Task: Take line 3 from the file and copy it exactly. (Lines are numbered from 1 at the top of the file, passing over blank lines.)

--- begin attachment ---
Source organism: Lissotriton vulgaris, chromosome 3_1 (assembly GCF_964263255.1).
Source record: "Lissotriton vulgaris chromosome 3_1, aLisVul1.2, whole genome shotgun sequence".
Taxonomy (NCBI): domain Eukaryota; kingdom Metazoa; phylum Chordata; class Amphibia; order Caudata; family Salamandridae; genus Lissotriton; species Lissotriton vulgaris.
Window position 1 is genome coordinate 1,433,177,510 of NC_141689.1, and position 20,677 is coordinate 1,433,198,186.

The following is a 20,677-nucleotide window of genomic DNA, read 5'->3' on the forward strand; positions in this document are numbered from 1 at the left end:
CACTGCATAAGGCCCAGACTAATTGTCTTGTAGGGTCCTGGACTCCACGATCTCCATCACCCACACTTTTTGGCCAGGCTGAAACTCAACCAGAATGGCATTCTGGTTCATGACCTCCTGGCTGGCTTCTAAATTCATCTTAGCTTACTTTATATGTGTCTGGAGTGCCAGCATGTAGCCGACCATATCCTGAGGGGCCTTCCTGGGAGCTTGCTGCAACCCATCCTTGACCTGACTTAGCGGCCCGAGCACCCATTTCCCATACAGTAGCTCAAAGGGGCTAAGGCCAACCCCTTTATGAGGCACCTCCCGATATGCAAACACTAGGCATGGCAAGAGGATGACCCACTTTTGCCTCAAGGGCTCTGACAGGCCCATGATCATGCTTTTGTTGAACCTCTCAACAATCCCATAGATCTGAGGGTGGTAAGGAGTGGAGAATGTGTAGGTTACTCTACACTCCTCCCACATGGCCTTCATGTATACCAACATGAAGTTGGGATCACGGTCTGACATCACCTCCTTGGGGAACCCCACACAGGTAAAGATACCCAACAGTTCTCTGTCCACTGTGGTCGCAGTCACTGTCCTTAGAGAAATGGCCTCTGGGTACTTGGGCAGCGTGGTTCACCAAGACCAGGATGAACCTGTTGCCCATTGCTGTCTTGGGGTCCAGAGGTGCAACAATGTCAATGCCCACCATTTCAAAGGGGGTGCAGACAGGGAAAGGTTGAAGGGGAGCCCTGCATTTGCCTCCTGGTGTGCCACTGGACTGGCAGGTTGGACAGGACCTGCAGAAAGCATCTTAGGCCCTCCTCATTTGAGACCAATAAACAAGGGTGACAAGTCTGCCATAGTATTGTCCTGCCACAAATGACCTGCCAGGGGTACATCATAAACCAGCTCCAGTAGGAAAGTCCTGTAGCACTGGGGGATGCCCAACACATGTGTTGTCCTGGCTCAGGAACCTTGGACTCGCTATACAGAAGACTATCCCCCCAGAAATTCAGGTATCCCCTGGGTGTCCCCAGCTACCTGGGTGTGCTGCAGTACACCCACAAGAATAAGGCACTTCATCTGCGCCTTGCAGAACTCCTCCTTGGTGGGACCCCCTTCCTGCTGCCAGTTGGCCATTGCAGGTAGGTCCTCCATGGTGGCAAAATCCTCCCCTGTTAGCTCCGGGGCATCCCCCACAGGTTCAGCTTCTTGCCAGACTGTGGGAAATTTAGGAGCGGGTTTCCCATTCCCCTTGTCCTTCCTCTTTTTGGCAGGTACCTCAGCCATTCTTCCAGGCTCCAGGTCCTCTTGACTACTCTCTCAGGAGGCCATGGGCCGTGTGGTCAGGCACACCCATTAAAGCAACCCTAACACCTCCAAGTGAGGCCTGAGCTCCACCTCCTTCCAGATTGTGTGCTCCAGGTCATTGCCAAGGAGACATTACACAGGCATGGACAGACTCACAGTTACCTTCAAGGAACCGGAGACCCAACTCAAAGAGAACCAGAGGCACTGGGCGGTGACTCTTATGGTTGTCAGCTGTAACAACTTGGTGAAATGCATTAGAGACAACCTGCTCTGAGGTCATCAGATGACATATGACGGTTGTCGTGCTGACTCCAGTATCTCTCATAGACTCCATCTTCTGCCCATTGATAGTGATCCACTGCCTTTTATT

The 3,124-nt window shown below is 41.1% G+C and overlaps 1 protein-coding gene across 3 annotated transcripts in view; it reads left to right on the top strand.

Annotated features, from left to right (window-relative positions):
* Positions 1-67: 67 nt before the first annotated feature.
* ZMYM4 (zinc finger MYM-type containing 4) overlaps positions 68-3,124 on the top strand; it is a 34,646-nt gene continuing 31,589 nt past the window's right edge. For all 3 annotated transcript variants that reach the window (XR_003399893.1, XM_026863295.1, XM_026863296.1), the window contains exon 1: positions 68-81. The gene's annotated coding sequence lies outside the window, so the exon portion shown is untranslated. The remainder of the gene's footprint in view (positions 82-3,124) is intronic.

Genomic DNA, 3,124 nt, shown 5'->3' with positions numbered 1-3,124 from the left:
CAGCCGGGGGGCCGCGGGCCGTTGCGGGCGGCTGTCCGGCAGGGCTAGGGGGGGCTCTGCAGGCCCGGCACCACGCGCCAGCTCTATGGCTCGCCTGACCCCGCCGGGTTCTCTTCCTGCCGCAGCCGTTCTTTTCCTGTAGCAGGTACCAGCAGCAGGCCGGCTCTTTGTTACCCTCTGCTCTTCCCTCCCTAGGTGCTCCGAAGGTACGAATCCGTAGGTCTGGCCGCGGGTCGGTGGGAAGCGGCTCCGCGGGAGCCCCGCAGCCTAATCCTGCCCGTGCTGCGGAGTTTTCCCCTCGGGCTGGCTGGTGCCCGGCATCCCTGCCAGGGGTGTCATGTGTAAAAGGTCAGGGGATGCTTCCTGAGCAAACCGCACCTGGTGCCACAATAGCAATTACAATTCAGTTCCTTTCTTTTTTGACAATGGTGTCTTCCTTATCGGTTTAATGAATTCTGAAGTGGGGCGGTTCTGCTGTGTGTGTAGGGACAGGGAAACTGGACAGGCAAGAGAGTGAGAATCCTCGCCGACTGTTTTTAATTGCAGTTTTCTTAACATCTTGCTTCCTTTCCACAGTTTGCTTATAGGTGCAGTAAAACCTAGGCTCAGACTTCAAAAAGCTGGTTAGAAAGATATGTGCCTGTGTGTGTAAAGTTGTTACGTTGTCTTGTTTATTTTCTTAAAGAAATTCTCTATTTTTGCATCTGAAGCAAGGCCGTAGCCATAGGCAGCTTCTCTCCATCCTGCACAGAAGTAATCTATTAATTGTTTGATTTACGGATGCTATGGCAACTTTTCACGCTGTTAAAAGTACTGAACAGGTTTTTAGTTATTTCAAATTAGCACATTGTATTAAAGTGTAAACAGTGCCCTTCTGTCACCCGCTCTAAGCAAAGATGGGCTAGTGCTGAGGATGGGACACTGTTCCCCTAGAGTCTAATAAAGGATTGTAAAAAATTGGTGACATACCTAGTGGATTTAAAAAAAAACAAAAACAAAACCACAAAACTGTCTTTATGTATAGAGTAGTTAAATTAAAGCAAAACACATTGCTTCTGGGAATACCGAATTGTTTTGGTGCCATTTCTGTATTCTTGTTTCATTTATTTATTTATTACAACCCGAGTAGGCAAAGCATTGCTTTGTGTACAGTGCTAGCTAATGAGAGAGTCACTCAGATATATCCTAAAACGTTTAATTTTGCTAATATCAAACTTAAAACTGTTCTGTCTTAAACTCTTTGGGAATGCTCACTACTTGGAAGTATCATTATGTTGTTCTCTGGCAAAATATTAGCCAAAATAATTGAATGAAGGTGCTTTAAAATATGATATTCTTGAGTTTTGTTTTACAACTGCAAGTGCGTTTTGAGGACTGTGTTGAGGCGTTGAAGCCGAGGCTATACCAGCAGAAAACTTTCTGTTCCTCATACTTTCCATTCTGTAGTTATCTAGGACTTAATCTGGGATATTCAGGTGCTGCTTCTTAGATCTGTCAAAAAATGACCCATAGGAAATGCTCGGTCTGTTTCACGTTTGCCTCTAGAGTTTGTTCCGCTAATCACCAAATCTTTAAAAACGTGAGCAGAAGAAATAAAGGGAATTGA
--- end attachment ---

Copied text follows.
Taxonomy (NCBI): domain Eukaryota; kingdom Metazoa; phylum Chordata; class Amphibia; order Caudata; family Salamandridae; genus Lissotriton; species Lissotriton vulgaris.